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Art

Flora and Fauna Intertwine with Strands of Hair in Miho Hirano's Dreamy Portraits

September 15, 2021

Grace Ebert

“Heart Beating” (2020), oil on canvas, 33.3 x 33.3 centimeters. All images courtesy of Gallery Sumire, shared with permission

Wrapped within the piecey curls surrounding Miho Hirano’s subjects are twigs, vine fragments, and clusters of pink blossoms. Using a cool color palette tinged with blues, the Japanese artist (previously) paints ethereal, introspective portraits of women enveloped in movement whether through small fish swimming around their torsos or branches growing from under their hair. Hirano tells Colossal that she tends to center her oil-based works around finding harmony and the inevitability of change, particularly in relation to life’s fragile nature.

Many of the pieces shown here are on view at Beinart Gallery in Melbourne, and Hirano is currently preparing for a solo show in London next year. You can see more of her dreamy paintings on Instagram.

 

“Blooming Relaxedly” (2021), oil on canvas, 41 x 32 centimeters

“Rest” (2021), oil on canvas, 41 x 32 centimeters

“My Wishes” (2021), oil on canvas, 33.3 x 33.3 centimeters

“Fragrance” (2021), oil on canvas, 53 x 45.5 centimeters

“Spring Breeze Blowing Through” (2020), oil on canvas, 33.4 x 33.4 centimeters

 

 



Photography Science

A Spectacularly Colorful Shot of an Oak Leaf Tops Nikon's 2021 Photomicrography Competition

September 13, 2021

Grace Ebert

By Jason Kirk, trichome (white appendages) and stomata (purple pores) on a southern live oak leaf. All images coutesy of Nikon Small World, shared with permission

Unless they were under a microscope, it would be difficult to see the shimmery barbs of a louse claw or cracks running through a single piece of table salt. The winning entries of the 47th annual Nikon Small World Photomicrography Competition unveil these otherwise imperceptible features, showing the unique textures, colors, and shapes in stunning detail. We’ve chosen some of our favorite images below—these include the crystal-like webbing of a slime mold captured by Allison Pollack (previously), the first-prize winning glimpse of an oak leaf by Jason Kirk, and the kaleidoscopic head of a tick revealed by doctors Tong Zhang and Paul Stoodley—and you can find more from this year’s competition on the contest’s site and Instagram.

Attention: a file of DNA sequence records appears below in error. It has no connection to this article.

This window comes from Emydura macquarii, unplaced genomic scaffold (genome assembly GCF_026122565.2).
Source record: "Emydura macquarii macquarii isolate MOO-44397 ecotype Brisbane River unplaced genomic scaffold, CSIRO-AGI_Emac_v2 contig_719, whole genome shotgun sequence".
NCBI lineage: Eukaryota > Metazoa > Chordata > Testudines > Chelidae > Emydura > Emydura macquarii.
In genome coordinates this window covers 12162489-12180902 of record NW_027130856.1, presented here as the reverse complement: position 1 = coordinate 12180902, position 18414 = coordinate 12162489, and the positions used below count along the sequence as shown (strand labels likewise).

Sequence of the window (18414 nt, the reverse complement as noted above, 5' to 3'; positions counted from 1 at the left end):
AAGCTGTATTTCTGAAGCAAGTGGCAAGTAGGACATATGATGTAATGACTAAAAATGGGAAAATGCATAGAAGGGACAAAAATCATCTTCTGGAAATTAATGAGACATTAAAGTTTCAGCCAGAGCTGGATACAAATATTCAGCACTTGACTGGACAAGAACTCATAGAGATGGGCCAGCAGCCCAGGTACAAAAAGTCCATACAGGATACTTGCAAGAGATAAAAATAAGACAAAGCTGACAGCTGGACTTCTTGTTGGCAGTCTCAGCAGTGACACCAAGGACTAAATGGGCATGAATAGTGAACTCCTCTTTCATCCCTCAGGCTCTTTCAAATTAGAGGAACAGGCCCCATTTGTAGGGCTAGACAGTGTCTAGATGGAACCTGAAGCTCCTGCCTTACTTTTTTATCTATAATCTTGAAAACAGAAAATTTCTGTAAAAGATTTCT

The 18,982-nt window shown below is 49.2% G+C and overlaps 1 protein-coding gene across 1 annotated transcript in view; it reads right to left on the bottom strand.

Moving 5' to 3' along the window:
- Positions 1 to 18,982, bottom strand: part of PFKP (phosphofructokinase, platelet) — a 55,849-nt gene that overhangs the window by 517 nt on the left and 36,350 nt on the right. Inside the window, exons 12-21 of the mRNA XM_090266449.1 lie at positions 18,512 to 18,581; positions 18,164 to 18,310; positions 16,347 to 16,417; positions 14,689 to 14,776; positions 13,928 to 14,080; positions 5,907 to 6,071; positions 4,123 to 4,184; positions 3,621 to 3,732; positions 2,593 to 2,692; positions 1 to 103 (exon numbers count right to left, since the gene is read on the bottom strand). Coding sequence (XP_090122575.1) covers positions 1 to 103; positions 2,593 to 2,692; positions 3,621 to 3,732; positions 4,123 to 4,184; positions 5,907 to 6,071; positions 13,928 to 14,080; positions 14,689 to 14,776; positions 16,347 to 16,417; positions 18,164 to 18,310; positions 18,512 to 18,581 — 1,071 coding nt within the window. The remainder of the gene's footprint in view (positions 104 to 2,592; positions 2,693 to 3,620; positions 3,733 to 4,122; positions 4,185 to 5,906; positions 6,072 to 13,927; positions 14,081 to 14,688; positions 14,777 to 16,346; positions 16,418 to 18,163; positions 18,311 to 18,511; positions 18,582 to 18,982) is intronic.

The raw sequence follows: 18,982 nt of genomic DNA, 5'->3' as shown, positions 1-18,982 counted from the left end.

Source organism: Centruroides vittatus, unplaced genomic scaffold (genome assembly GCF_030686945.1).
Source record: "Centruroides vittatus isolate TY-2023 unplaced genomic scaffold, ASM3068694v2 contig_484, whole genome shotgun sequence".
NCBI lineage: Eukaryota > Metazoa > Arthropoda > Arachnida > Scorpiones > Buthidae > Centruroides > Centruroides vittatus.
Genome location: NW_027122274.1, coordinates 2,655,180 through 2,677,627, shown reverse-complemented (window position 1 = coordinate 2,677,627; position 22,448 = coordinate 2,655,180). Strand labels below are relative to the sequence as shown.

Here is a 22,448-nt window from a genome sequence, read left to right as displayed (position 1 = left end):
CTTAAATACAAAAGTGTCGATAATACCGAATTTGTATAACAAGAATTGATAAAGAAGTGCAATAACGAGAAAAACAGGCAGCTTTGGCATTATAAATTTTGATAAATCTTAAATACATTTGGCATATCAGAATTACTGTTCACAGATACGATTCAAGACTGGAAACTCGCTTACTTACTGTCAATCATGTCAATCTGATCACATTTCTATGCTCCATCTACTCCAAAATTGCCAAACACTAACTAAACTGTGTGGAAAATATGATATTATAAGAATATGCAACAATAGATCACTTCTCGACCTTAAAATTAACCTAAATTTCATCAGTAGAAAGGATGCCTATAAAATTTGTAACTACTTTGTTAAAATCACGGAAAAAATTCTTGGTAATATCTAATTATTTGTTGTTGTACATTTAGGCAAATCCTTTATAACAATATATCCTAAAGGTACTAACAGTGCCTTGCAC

By Frank Reiser, rear leg, claw, and respiratory trachea of a louse (Haematopinus suis)

By Alison Pollack, slime mold (Arcyria pomiformis)

By Saulius Gugis, table salt crystal

By Martin Kaae Kristiansen, filamentous strands of Nostoc cyanobacteria captured inside a gelatinous matrix

By Sébastien Malo, vein and scales on a butterfly wing (Morpho didius)

By Jan van IJken, water flea (Daphnia) carrying embryos and peritrichs

By Dr. Tong Zhang and Dr. Paul Stoodley, head of a tick

By Oliver Dum, the proboscis of a housefly (Musca domestica)

 

 



Art Food

Mammoth Straw Creatures Populate Japanese Farmland in the Annual Wara Art Festival

September 13, 2021

Grace Ebert

All images courtesy of Wara Art Festival

If you visit Japan’s Niigata Prefecture during the region’s annual rice harvest, you’re likely to find enormous tarantulas, eagles, and dinosaur-like creatures stalking the bucolic landscape. The towering sculptures are part of the Wara Art Festival, a summertime event that displays massive animals and mythical creations fashioned from the crop’s leftover straw.

Traditionally, the byproduct is used as livestock feed, for compost that revitalizes the soil, and to craft household goods like zori sandals, although farmers increasingly have found themselves with a surplus as agricultural technology and culture changes. This shift prompted a partnership between the people of the former Iwamuro Village, which is now Nishikan Ward, and Tokyo’s Musashino Art University (known colloquially as Musabi) in 2006. At the time, Department of Science of Design professor Shingo Miyajima suggested that the unused straw be used in a collaborative art project between the university and local farmers, resulting in the first Wara Art Festival in 2008.

Today, students design the oversized characters—you can see previous year’s creations in this gallery—and artisans from Nishikan Ward construct the wooden armature and thatched bodies. The monumental figures stand as high as 30 feet, looming over the green landscape in a playful celebration of local culture.

Although the festival paused in 2020 because of the ongoing COVID-19 pandemic, it’s back for its 13th edition at Uwasekigata Park. This year’s motley cast includes insects, animals, and even legendary monsters like the Amabie, all on view through October 31. (via Hyperallergic)